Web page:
Caribbean Round-Up


There are calls for a tsunami warning center in the Caribbean.

The latest has come from Puerto Rico’s representative to the U.S. Congress who called on President Barack Obama administration to establish a warning system for the U.S. territory and the Caribbean.

The center will result in improved tsunami detection, warning and education activities in the Caribbean, said Pedro Pierluisi, resident commissioner of Puerto Rico.

The devastating tsunami that recently hit Japan and left thousands dead made many in the region nervous.

He noted that despite the tsunami threat facing the U.S. Caribbean territories of Puerto Rico and Virgin Islands, the only two warning centers in America are located in the Pacific region.

Puerto Rico has been earmarked as a Caribbean center by United Nations agencies within the region since the Indian Ocean tsunami in 2004.


Cuba’s hard currency used by tourists and other foreigners and to which only a minority of Cubans have access, has been devalued to bring it in line with the U.S. dollar.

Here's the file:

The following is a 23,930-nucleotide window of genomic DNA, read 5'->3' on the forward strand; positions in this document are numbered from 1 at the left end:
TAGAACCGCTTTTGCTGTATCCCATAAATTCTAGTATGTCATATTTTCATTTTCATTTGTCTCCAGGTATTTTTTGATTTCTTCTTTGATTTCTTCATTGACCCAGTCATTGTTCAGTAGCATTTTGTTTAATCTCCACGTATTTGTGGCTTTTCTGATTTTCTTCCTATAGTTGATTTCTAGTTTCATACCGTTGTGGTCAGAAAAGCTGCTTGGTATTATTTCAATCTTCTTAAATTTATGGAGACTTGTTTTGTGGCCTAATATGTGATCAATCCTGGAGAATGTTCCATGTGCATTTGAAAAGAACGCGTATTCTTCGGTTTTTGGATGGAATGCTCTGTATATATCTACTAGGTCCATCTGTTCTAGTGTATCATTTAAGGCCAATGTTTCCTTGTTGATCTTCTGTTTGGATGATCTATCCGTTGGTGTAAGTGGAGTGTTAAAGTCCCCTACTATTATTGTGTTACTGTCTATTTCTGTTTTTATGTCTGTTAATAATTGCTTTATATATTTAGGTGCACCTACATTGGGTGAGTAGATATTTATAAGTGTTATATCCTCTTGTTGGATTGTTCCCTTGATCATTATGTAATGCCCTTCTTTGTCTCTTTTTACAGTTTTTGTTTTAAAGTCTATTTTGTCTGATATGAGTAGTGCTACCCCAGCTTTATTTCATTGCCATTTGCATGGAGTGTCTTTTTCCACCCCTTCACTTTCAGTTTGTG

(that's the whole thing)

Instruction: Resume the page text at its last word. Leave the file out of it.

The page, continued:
The eight percent devaluation of the Cuban Convertible Peso (CCP) announced recently by President of the Central Bank of Cuba Ernesto Median is aimed at attracting more foreign exchange and stimulating exports.

The CCP is one of two official currencies used in Cuba, the other being the standard peso used by most Cubans.

The convertible has been in use since l994 when it was treated as equivalent to the U.S. dollar. Officially exchangeable only within the country, it was previously valued at US$1.08.


Barbados Opposition Leader Owen Arthur has painted a gloomy picture of the country’s economy.

Speaking during the recent budget debate, Arthur said that if the country is faced with a severe economic financial crisis before the budget presentation, it will continue to do so or even get worse after the estimates are put into effect.

The former prime minister said that Barbados’ economy, which was the second best in the region is now one of the poorest – below Trinidad and Tobago, Jamaica, Belize and the Bahamas.

He said the December report indicated that not only has Barbados position, as measured by the overall fiscal deficit, deteriorated significantly, but also dropped significantly in comparison to the rest of the region.


Grenada is seeking to promote itself as a year-round cruise destination and is also trying to secure additional employment for Grenadians on tourist vessels.